Two separate but back-to-back film festivals will present Latin American cinema. Cine Argentino takes place October 24–30 at Lucerna, and Kino Brasil runs October 31–November 3 at Bio Oko. Both will present films with English and Czech subtitles.
Cine Argentino is in its eighth year and will show nine films. The opening will be the crime drama Angel (El Angel / Andílek), based on a true story of a serial killer’s 1971 crime spree. The film debuted at the Un Certain Regard section at the 2018 Cannes Film Festival.
At the opening ceremony October 24 opening, viewers can also look forward to a demonstration of Argentine tango in the arcade of Lucerna Palace. After the film, a concert of Argentine music will be held in Lucerna’s Marble Hall.
“As in previous years, the festival features a wide range of film genres, including the comedy My Masterpiece (Mi obra maestra / Mé mistrovské dílo) about a gallerist and painter who devise a crazy plan to get rich in the art market,” festival founder and dramaturg Jan Rybář, said.
“Audiences can look forward to The Lost Brother (El otro hermano / Druhý komplic) a scary thriller from the small town of Chaco, or a sensitive and realistic view of the young girl in Invisible (Neviditelná). The dramatic film Red (Rojo / Ruda), a critically acclaimed enigmatic story in which a number of film genres can be identified, is set in the period just before the advent of Argentine dictatorship,” he added.
The film Zama (Zama), set in the colonial era, was the winner of the Condor de Plata 2018. Popular Argentine actor Ricardo Darín stars in the marital drama An Unexpected Love (El amor menos pensado / Nečekaná láska). The documentary Solo (Sólo) shows pianist and composer Martin Perín’s struggle with mental illness. The 2014 film Wild Tales (Relatos Salvajes / Divoké historky) presents six short films about vengeance.
Kino Brasil is in its sixth edition and presents six critically acclaimed films. The theme this year is Welcome to the Wilderness.
“We chose the central theme for this year’s Kino Brasil long before the media brought unfortunate news from the Amazon. As in the films we bring, the critical view is only in the light of current events. Under the term wilderness in a Brazilian context, we don’t see only the forest, ecological challenge and the situation of indigenous people. We can also think of the urban jungle of ever-expanding metropolises, or the wild twists of recent years in a social, human rights and political context where rules are set aside,” Kino Brasil dramaturg Gabriela Šmaiclová said.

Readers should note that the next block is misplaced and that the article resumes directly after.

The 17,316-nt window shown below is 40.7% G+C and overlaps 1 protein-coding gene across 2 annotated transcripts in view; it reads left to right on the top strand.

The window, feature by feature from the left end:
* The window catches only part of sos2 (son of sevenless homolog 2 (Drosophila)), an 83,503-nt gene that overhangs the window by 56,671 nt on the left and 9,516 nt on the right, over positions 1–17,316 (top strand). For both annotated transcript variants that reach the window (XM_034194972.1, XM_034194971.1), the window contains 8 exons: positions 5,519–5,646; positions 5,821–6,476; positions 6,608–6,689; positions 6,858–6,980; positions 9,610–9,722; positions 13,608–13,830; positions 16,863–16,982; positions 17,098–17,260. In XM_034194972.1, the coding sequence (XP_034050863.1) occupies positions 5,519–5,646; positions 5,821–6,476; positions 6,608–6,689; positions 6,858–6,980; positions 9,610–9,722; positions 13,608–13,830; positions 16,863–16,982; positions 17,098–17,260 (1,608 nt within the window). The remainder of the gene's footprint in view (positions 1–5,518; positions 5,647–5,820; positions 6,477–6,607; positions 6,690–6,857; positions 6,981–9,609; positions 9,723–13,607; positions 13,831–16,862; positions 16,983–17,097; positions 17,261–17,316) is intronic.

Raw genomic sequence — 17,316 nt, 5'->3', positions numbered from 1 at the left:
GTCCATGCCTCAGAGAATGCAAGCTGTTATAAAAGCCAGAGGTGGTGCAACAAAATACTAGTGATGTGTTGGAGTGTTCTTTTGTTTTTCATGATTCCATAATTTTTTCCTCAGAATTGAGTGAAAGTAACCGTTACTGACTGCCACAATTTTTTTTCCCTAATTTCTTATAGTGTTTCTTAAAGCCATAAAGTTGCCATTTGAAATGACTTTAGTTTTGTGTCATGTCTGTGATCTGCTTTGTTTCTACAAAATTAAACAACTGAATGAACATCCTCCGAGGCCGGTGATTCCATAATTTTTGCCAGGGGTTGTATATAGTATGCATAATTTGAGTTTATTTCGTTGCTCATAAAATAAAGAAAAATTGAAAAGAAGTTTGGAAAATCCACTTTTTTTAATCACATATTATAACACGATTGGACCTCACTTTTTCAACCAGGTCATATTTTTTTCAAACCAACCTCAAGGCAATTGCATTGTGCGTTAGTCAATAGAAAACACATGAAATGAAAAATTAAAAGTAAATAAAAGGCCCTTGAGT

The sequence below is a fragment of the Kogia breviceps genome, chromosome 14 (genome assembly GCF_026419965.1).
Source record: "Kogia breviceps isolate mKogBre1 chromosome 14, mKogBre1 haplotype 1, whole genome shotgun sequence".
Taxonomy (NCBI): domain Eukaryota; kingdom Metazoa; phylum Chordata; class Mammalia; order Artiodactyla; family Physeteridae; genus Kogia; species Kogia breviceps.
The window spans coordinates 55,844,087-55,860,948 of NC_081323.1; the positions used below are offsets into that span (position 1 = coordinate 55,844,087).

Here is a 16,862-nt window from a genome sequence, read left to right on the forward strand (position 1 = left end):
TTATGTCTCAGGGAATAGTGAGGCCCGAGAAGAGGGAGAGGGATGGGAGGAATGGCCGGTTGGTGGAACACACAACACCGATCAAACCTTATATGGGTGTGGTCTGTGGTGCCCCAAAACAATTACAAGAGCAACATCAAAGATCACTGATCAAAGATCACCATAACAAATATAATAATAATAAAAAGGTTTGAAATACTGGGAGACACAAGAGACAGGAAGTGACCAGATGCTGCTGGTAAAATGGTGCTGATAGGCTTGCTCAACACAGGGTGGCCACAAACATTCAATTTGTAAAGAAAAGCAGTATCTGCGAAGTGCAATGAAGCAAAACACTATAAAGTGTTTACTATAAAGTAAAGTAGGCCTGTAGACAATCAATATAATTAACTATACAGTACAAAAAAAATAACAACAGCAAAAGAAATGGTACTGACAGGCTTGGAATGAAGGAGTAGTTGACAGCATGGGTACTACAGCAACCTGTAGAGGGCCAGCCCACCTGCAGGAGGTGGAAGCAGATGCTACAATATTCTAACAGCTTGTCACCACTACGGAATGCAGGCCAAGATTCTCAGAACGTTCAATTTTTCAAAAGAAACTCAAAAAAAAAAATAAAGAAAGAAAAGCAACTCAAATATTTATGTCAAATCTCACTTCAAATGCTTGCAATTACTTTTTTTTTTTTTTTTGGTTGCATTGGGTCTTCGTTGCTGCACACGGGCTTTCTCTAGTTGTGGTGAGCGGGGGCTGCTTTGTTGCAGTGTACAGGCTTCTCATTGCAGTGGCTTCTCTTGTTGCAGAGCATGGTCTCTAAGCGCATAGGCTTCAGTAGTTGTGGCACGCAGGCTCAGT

“Nor can we avoid the ferocity between people and within man in general. I think we managed to capture all this with the selected films. And they are all great and award-winning films,” she added.
The opening film is Bacurau (Bacurau), which won the Jury Prize at the 2019 Cannes Film Festival. The modern-day psychedelic western stars Sônia Braga and Udo Kier. A small town in the outback of Brazil finds itself mysteriously removed from maps and cut off from outside communication. Villagers realize something is very wrong. Directors Kleber Mendonça Filho and Juliano Dornelles will introduce the first screening.
Long Way Home (Temporada / Domů) sees a woman trying to overcome her past after she moves to a big city for a new job helping to fight mosquito-borne illness. It is the second film from director André Novais Oliveira.
Traditional Afro-Brazilian religious practices come into conflict with modern ones in Azougue Nazareth (Azougue Nazaré). Local people have samba competitions, as they prepare for Carneval. But strange things begin to happen in the sugar fields. The film won the Bright Future Award at the International Film Festival Rotterdam (IFFR).
Religion is also the focus of the futuristic sociopolitical film Divine Love (Divino Amor / Boží láska), where an office clerk tries to convince a couple to stay together, then the clerk has to face here own crisis. It screened at the 2019 Sundance and Berlin film festivals.
The 2016 documentary Martyrium (Martírio) looks at violence and struggles among a large indigenous population.
Wim Wenders and Juliano Ribeiro Salgado co-directed the documentary The Salt of the Earth (O sal da Terra / Sůl země), examining the works of Salgado’s father, the Brazilian photographer Sebastião Salgado. It won the Special Prize at the 2014 Cannes Film Festival.
There is also a side program presenting Brazilian culture and food.